Art Gephyr

the storm

i drive, deliberately
missing my turn
perhaps some gas
a hidden alcove
an unknown park
anything, anywhere
but home.

the clouds speed past
temporarily blotting the moon
thickening, curdling,
then smothering the glow.

lightening silently flashes.

stores close early
streets empty
families tuck into their beds.
porch lights dot the neighborhood
like lighthouse beacons
against a current of leaves
and sloshing branches.

crickets impatiently chirp.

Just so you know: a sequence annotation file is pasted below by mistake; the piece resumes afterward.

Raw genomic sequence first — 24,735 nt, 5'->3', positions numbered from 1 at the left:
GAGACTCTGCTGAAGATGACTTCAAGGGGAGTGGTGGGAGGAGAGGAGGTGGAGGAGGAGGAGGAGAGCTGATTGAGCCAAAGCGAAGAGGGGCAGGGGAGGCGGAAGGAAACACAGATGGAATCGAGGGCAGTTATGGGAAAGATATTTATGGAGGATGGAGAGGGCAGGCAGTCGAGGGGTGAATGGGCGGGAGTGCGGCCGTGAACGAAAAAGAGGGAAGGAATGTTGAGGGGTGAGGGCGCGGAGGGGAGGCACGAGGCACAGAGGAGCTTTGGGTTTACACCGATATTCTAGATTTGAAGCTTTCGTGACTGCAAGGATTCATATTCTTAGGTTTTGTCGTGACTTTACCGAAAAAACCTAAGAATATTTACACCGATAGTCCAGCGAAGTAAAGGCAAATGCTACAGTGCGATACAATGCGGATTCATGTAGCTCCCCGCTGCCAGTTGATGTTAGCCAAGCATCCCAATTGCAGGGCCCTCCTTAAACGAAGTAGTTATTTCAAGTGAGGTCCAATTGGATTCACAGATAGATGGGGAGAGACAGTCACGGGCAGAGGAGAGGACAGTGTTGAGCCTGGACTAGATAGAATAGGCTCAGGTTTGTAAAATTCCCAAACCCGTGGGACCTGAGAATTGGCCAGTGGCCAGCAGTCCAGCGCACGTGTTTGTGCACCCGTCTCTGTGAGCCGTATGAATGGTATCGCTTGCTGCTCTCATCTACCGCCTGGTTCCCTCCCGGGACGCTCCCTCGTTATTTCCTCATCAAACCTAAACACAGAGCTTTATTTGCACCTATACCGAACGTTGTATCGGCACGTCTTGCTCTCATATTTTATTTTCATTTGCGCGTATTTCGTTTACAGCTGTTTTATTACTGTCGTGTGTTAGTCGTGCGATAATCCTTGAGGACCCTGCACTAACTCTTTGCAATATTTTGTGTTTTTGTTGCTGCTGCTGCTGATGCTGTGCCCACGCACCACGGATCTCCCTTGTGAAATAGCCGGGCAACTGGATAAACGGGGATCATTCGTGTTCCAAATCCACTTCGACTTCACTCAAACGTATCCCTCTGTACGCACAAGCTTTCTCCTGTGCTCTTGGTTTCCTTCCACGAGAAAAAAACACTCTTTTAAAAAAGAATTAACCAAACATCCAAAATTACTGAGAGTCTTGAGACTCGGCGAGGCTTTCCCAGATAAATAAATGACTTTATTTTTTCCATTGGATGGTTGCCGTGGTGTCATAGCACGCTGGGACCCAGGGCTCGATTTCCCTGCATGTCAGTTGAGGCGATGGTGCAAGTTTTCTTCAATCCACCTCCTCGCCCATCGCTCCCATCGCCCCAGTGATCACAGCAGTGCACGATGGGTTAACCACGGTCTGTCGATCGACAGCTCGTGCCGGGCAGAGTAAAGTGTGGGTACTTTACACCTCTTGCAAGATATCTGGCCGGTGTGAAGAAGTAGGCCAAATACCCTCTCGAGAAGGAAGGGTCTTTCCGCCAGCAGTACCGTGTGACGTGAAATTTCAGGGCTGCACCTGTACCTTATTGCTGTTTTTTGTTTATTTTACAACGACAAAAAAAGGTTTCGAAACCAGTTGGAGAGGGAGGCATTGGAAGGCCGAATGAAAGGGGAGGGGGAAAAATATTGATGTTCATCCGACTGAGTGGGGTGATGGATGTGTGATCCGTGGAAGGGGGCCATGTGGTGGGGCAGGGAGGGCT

i wish the deluge would come,
flooding the streets
hauling away cars.
i imagine wind snapping the power lines,
lightening burning down the trees,
a tornado scalping
my home, releasing the odors
of old dog and stale cigarettes.

i park the car
and sit on the porch steps
charged with anticipation,
taunting grapefruit sized hail
to crush my scull.

nothing happens.

downtown the youth are dancing.
i wanted to be there
i could have already been there
and back
sweating, laughing,
scoffing at yet another
of the weatherman's
failed Armageddons.